broadcasting ministry indicates that this has been done. All that was forthcoming from the Tatas, the majority shareholder in the DTH venture, was that "when there is something to be communicated officially, the media would be intimated about it." Similar is the stand that Star is taking as well.

5 MILLION SUBSCRIBERS WITHIN 10 YEARS
According to Star's projections, when a business proposal was made over 18 months back, the target would be to acquire about five million subscribers in about a decade's time.

This plan may undergo some change considering that some in the company now believe that the growth in the number of DTH subscribers in India may be faster than other places where DTH is a fairly established service.

Why? A DTH service in India may outstrip conservative estimates because of the lack of digital terrestrial service in India and seemingly plateauing off of cable TV's growth in Asia-pacific, including India.

Though MPA estimates that in India a DTH service would manage to acquire approximately seven million subscribers in 10 years' time, a senior Star executive, on condition of anonymity, hinted that if properly marketed, a subscriber base of 10 million could be targeted in five years time. Do the Tatas agree? The group is said to be still firming up its numbers on DTH.

A typical DTH operation is estimated to cost between $ 400-500 million, but, according to information available, the Indian DTH project has been calculated to cost between $250-$300 million by Star. The project's business angles are said to have been vetted by Ernst & Young for the Tatas.

Again, according to information available, the debt-equity ratio of the DTH venture is likely to be 1:1, which may change a little when the project actually gets off the ground. The paid-up capital of the DTH joint venture would be approximately Rs 8 billion.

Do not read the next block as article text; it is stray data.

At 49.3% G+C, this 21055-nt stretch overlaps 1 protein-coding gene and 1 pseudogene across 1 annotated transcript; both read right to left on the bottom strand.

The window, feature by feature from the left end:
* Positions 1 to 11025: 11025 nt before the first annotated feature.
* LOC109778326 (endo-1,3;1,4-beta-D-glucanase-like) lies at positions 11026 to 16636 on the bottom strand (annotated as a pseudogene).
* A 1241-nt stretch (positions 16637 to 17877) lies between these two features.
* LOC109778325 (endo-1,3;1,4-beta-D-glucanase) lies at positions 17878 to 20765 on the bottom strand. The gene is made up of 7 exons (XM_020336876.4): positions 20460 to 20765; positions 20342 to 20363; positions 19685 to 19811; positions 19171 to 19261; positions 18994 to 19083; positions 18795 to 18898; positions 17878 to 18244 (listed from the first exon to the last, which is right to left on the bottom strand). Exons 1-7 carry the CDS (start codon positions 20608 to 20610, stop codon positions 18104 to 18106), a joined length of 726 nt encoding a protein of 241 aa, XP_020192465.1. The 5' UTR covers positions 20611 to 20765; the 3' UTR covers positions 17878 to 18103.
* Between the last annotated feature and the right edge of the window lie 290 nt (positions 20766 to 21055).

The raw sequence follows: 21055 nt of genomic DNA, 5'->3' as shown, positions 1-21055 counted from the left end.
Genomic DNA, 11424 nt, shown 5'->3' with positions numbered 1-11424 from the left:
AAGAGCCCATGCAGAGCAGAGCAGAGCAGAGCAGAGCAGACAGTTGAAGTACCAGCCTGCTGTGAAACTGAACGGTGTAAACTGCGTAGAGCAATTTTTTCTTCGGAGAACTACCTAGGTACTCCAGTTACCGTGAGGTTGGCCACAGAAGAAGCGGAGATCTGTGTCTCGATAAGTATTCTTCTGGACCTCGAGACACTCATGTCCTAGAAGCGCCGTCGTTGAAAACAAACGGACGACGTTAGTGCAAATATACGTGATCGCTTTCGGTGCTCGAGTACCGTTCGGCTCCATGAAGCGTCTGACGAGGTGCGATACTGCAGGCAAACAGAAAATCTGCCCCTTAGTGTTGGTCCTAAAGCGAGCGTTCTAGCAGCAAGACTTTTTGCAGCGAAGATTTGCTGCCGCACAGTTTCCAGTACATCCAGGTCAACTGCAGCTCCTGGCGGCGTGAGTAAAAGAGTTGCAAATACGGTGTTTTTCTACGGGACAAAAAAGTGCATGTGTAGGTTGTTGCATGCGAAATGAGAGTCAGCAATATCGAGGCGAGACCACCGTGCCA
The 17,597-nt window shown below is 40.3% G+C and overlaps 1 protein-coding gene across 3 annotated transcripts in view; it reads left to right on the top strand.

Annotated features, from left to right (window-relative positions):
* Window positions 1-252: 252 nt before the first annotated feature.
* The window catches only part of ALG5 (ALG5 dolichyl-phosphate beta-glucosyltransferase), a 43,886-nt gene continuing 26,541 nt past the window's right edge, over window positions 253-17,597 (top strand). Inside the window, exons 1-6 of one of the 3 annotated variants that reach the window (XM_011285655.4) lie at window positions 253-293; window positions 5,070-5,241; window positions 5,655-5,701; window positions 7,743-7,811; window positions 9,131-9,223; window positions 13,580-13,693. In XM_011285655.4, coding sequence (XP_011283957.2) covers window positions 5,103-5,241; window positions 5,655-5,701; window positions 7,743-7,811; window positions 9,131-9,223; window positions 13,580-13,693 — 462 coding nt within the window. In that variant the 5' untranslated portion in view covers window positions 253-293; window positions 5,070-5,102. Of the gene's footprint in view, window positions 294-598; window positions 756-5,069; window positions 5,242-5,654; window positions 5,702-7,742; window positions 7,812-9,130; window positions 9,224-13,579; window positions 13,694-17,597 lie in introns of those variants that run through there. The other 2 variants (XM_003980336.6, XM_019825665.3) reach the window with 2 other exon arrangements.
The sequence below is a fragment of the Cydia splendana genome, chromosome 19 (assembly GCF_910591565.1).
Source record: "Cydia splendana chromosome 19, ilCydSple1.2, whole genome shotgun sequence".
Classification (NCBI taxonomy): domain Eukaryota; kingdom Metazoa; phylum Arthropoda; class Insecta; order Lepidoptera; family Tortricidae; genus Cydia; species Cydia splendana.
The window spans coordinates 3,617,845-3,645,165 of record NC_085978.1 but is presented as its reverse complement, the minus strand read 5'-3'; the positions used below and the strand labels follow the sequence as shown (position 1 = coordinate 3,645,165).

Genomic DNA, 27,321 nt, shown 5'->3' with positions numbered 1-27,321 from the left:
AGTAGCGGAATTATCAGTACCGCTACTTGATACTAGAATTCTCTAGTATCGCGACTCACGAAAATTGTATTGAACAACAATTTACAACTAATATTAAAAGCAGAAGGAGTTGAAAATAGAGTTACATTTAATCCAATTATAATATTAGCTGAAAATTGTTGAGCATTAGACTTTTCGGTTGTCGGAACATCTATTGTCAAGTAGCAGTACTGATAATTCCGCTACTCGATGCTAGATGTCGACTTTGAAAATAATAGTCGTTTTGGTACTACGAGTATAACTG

The service was slated to be launched by Christmas time by the Tata-Star combine. But now with CAS being put off by the government, on recommendations from the broadcast and cable regulator, Trai, the duo look to be thinking of advancing the launch date. To even before Diwali, some say.

It would help Star to tap additional subscription revenue and also take advantage of the part conditioning of people in the metros at least for paying for watching TV channels.

Where Star-Tata combine has an advantage is that the DTH project can draw on the experience of BSkyB to go in for unique and more effective marketing of the service like subsidizing of set-top boxes heavily.

Dwelling on the drivers for a DTH service, MPA's Couto points out that aggressive subscriber acquisition is driven by STB subsidies (partial or in BSkyB's case full subsidy); premium and differentiated content (sometimes exclusive such as Premier League Soccer on Sky in the UK), intelligent packaging and tiering (simple but gives people a lot of choice and makes it affordable); customer service and marketing and, of course, deep pockets and the ability to absorb long term cash flow losses. "Two billion pounds were invested in BSkyB, for instance," he adds.

Yes, it's the financial muscle of Murdoch and the Tatas that can give a tough time to Chandra and his Dish TV. But it would be interesting to see which of the three players manage to beam more direct and easily into Indian consumers' homes.

Also read:
What's cooking on Dish TV?
The International Scenario
FAQs regarding DTH